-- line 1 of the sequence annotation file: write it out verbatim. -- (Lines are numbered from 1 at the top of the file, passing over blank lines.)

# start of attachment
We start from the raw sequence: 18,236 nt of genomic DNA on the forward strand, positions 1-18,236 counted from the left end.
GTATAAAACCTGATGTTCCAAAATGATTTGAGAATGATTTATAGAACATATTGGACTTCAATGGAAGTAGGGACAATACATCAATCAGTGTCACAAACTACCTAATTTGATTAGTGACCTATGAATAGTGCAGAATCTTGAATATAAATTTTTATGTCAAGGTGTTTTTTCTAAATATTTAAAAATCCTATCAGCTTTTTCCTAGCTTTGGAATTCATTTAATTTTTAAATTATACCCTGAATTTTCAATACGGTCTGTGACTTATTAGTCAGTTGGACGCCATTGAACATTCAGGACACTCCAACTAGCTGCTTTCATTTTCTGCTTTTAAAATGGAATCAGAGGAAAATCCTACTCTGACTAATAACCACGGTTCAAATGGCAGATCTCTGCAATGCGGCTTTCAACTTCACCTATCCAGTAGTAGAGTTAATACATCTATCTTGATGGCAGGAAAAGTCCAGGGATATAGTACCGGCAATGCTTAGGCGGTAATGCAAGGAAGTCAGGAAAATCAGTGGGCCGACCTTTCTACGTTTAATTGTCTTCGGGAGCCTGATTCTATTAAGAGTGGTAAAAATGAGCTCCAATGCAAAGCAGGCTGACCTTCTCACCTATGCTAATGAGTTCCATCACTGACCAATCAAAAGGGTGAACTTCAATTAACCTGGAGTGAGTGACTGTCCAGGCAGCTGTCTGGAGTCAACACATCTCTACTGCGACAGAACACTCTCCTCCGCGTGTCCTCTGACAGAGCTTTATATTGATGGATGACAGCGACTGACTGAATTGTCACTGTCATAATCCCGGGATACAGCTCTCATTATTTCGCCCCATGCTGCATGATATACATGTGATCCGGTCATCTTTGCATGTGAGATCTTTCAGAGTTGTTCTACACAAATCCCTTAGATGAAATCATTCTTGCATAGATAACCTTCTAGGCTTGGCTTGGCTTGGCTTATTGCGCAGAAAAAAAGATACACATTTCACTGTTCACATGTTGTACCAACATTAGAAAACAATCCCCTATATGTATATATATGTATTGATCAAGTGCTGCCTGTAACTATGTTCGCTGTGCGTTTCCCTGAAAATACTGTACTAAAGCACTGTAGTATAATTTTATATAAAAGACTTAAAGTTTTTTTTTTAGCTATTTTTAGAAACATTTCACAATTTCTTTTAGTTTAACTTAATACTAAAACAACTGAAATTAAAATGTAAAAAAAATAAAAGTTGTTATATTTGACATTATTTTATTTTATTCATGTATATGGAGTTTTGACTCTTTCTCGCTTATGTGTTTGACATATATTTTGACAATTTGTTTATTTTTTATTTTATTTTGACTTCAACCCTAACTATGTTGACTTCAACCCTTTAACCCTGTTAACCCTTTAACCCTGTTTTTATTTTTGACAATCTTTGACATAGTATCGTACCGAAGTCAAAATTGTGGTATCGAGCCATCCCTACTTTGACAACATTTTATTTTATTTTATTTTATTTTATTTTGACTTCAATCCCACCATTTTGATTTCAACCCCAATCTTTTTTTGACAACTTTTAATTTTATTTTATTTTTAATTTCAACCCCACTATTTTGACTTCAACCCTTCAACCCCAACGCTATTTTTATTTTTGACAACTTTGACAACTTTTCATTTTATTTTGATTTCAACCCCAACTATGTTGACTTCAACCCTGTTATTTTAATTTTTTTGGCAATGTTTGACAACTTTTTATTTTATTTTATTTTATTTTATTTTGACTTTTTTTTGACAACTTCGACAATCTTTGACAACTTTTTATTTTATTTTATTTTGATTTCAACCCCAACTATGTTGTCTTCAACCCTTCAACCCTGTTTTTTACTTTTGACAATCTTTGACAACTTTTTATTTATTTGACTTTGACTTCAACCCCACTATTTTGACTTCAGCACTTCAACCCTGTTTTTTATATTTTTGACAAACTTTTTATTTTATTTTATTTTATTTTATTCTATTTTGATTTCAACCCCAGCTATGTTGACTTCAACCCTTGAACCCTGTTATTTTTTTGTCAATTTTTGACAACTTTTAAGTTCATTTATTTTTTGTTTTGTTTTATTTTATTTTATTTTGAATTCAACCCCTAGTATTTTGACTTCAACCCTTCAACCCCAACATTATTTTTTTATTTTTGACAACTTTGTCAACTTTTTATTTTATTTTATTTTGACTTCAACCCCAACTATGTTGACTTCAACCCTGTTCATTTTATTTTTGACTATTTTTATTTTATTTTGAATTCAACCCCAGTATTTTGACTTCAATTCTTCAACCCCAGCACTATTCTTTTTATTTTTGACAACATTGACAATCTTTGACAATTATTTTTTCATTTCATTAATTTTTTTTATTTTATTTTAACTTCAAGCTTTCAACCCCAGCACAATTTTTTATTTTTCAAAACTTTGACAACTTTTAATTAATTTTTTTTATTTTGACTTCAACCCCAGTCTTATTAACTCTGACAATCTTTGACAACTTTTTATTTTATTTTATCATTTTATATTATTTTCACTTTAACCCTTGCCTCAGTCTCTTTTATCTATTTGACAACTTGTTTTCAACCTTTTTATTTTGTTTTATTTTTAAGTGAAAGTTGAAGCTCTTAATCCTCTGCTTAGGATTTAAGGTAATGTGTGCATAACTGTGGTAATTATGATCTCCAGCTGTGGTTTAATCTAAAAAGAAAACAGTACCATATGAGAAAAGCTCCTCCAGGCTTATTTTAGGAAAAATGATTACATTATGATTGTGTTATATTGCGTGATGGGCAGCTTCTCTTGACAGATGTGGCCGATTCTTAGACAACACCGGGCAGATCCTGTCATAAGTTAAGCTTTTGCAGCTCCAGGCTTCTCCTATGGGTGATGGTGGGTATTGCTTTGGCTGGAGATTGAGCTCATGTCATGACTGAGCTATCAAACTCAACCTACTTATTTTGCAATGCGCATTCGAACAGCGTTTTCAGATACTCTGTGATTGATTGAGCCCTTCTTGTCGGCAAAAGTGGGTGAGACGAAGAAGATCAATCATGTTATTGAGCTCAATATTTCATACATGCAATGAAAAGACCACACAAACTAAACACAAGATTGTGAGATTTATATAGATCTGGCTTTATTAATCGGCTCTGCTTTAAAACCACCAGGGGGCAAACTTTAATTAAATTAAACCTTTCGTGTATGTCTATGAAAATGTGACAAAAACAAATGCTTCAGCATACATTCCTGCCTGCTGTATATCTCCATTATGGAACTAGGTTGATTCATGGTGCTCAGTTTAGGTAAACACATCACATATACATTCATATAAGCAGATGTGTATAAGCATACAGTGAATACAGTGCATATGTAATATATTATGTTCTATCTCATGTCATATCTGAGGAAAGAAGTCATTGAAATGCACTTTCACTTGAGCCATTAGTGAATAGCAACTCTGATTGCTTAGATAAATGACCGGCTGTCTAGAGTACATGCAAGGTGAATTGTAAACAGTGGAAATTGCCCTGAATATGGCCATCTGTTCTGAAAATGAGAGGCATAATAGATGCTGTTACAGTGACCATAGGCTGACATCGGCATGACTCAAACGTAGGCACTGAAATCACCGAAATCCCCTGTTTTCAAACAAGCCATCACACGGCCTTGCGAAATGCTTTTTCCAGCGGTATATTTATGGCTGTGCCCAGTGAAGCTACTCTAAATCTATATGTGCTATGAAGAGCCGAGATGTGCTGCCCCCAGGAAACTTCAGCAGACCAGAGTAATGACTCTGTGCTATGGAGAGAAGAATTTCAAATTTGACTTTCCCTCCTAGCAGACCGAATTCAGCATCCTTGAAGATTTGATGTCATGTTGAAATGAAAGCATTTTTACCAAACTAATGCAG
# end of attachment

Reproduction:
We start from the raw sequence: 18,236 nt of genomic DNA on the forward strand, positions 1-18,236 counted from the left end.